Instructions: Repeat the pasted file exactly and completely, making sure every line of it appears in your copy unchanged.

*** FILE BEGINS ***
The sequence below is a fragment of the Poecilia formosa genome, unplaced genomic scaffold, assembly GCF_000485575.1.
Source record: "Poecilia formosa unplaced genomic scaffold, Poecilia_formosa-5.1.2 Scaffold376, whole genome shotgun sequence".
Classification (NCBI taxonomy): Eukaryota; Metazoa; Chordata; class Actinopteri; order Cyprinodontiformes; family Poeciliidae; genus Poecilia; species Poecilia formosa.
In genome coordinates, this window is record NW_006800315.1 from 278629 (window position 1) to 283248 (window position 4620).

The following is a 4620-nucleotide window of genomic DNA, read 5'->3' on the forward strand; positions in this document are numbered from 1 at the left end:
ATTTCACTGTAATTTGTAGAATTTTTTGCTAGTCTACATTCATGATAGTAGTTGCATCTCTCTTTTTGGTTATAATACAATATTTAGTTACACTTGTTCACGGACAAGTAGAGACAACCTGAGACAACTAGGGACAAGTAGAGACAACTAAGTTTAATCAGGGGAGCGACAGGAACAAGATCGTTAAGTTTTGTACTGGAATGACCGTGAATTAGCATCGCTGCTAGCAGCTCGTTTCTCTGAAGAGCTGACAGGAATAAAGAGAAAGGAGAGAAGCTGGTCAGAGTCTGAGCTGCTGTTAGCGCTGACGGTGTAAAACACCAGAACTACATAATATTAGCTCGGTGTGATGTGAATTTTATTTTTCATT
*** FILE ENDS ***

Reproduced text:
The sequence below is a fragment of the Poecilia formosa genome, unplaced genomic scaffold, assembly GCF_000485575.1.
Source record: "Poecilia formosa unplaced genomic scaffold, Poecilia_formosa-5.1.2 Scaffold376, whole genome shotgun sequence".
Classification (NCBI taxonomy): Eukaryota; Metazoa; Chordata; class Actinopteri; order Cyprinodontiformes; family Poeciliidae; genus Poecilia; species Poecilia formosa.
In genome coordinates, this window is record NW_006800315.1 from 278629 (window position 1) to 283248 (window position 4620).

The following is a 4620-nucleotide window of genomic DNA, read 5'->3' on the forward strand; positions in this document are numbered from 1 at the left end:
ATTTCACTGTAATTTGTAGAATTTTTTGCTAGTCTACATTCATGATAGTAGTTGCATCTCTCTTTTTGGTTATAATACAATATTTAGTTACACTTGTTCACGGACAAGTAGAGACAACCTGAGACAACTAGGGACAAGTAGAGACAACTAAGTTTAATCAGGGGAGCGACAGGAACAAGATCGTTAAGTTTTGTACTGGAATGACCGTGAATTAGCATCGCTGCTAGCAGCTCGTTTCTCTGAAGAGCTGACAGGAATAAAGAGAAAGGAGAGAAGCTGGTCAGAGTCTGAGCTGCTGTTAGCGCTGACGGTGTAAAACACCAGAACTACATAATATTAGCTCGGTGTGATGTGAATTTTATTTTTCATT